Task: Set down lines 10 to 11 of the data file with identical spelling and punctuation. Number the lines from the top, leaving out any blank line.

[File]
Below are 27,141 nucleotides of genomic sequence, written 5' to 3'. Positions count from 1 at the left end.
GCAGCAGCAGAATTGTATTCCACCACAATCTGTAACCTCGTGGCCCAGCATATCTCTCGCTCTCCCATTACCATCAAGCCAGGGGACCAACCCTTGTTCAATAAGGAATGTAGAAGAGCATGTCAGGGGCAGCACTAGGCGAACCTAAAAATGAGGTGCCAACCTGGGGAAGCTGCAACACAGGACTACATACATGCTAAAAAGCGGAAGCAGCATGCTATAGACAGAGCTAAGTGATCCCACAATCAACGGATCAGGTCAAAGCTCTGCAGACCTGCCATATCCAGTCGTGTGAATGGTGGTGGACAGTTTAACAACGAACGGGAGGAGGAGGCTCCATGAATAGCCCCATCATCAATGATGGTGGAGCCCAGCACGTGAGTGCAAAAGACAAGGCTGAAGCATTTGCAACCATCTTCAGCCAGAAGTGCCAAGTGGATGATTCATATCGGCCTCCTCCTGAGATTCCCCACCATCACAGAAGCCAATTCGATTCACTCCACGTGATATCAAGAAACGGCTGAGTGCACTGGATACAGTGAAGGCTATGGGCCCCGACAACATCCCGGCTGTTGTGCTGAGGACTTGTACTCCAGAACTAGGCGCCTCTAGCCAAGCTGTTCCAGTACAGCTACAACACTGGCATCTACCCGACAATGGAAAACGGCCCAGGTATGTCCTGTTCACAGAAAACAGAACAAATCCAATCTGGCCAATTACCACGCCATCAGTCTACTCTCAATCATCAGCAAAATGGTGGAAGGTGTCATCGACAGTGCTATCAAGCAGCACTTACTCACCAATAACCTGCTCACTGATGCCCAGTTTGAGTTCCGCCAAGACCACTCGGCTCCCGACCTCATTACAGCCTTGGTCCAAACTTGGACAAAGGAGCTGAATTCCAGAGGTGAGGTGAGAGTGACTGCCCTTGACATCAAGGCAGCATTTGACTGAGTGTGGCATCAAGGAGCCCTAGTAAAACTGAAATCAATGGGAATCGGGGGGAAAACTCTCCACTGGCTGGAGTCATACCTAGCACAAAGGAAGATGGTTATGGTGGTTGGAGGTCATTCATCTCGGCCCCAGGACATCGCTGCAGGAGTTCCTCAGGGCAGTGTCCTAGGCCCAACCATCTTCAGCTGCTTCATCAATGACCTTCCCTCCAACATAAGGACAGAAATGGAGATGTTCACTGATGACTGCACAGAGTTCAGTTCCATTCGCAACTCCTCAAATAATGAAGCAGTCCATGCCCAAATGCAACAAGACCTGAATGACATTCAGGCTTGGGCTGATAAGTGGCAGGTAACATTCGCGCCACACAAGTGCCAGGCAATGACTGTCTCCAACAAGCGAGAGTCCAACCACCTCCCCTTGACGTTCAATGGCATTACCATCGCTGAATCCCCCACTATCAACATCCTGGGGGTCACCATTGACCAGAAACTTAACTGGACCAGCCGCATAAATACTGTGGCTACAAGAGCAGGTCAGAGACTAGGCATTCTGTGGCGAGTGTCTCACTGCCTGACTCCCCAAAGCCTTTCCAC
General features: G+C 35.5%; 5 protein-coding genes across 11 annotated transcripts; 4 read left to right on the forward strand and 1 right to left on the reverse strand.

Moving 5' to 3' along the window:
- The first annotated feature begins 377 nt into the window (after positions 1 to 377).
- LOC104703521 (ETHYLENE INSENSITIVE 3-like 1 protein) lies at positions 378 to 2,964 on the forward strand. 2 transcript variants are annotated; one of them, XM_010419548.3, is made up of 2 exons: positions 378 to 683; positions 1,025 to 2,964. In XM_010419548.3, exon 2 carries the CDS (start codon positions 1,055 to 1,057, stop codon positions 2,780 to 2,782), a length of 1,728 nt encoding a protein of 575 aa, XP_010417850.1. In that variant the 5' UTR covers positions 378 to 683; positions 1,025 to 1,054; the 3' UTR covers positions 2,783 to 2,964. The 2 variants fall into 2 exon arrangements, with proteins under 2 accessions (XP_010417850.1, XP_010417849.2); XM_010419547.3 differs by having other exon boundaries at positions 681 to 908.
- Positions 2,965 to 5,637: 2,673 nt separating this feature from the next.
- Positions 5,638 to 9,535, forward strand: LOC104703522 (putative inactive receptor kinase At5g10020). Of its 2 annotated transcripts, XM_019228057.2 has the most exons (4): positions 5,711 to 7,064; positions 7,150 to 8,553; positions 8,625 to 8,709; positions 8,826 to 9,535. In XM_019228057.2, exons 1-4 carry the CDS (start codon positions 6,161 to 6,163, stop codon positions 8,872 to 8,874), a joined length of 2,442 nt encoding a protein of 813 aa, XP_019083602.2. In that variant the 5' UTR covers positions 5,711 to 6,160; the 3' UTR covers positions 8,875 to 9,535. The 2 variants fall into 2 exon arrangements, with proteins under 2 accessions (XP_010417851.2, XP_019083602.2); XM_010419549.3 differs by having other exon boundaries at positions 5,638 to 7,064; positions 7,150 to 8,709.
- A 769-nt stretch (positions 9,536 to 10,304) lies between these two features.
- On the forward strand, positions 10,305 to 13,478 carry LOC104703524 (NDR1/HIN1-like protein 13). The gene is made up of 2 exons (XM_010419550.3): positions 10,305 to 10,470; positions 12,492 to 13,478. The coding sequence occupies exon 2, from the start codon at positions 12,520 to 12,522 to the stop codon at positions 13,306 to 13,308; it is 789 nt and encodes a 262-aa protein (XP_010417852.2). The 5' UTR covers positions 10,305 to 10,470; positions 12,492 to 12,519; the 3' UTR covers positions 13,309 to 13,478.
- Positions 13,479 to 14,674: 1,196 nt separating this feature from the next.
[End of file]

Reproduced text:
- On the forward strand, positions 10,305 to 13,478 carry LOC104703524 (NDR1/HIN1-like protein 13). The gene is made up of 2 exons (XM_010419550.3): positions 10,305 to 10,470; positions 12,492 to 13,478. The coding sequence occupies exon 2, from the start codon at positions 12,520 to 12,522 to the stop codon at positions 13,306 to 13,308; it is 789 nt and encodes a 262-aa protein (XP_010417852.2). The 5' UTR covers positions 10,305 to 10,470; positions 12,492 to 12,519; the 3' UTR covers positions 13,309 to 13,478.
- Positions 13,479 to 14,674: 1,196 nt separating this feature from the next.